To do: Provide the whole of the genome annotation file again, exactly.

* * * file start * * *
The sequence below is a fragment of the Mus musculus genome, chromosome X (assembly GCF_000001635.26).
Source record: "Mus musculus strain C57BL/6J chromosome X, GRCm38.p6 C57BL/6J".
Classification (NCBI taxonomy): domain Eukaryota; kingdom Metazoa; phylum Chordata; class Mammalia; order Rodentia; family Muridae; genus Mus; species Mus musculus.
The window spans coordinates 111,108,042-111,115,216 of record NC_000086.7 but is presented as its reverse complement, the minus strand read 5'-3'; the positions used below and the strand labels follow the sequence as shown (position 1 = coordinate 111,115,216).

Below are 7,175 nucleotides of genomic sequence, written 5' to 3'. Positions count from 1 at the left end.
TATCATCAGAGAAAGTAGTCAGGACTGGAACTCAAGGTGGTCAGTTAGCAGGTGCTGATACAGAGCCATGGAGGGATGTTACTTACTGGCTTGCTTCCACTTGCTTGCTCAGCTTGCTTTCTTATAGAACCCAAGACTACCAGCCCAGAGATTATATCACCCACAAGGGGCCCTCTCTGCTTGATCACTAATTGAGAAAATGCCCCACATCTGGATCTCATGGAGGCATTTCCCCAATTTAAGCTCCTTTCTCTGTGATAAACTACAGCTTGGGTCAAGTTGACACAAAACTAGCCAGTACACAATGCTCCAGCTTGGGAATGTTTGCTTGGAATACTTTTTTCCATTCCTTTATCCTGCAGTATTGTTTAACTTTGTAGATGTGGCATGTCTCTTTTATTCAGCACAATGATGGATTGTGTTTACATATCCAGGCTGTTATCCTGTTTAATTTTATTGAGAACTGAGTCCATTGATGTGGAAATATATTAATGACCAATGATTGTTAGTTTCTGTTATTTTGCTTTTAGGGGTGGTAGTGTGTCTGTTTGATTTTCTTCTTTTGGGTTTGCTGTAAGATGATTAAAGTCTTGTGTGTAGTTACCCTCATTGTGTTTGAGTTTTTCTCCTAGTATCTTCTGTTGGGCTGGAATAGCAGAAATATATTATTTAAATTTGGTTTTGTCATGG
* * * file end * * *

The sequence below is a fragment of the Mus musculus genome, chromosome X (assembly GCF_000001635.26).
Source record: "Mus musculus strain C57BL/6J chromosome X, GRCm38.p6 C57BL/6J".
Classification (NCBI taxonomy): domain Eukaryota; kingdom Metazoa; phylum Chordata; class Mammalia; order Rodentia; family Muridae; genus Mus; species Mus musculus.
The window spans coordinates 111,108,042-111,115,216 of record NC_000086.7 but is presented as its reverse complement, the minus strand read 5'-3'; the positions used below and the strand labels follow the sequence as shown (position 1 = coordinate 111,115,216).

Below are 7,175 nucleotides of genomic sequence, written 5' to 3'. Positions count from 1 at the left end.
TATCATCAGAGAAAGTAGTCAGGACTGGAACTCAAGGTGGTCAGTTAGCAGGTGCTGATACAGAGCCATGGAGGGATGTTACTTACTGGCTTGCTTCCACTTGCTTGCTCAGCTTGCTTTCTTATAGAACCCAAGACTACCAGCCCAGAGATTATATCACCCACAAGGGGCCCTCTCTGCTTGATCACTAATTGAGAAAATGCCCCACATCTGGATCTCATGGAGGCATTTCCCCAATTTAAGCTCCTTTCTCTGTGATAAACTACAGCTTGGGTCAAGTTGACACAAAACTAGCCAGTACACAATGCTCCAGCTTGGGAATGTTTGCTTGGAATACTTTTTTCCATTCCTTTATCCTGCAGTATTGTTTAACTTTGTAGATGTGGCATGTCTCTTTTATTCAGCACAATGATGGATTGTGTTTACATATCCAGGCTGTTATCCTGTTTAATTTTATTGAGAACTGAGTCCATTGATGTGGAAATATATTAATGACCAATGATTGTTAGTTTCTGTTATTTTGCTTTTAGGGGTGGTAGTGTGTCTGTTTGATTTTCTTCTTTTGGGTTTGCTGTAAGATGATTAAAGTCTTGTGTGTAGTTACCCTCATTGTGTTTGAGTTTTTCTCCTAGTATCTTCTGTTGGGCTGGAATAGCAGAAATATATTATTTAAATTTGGTTTTGTCATGG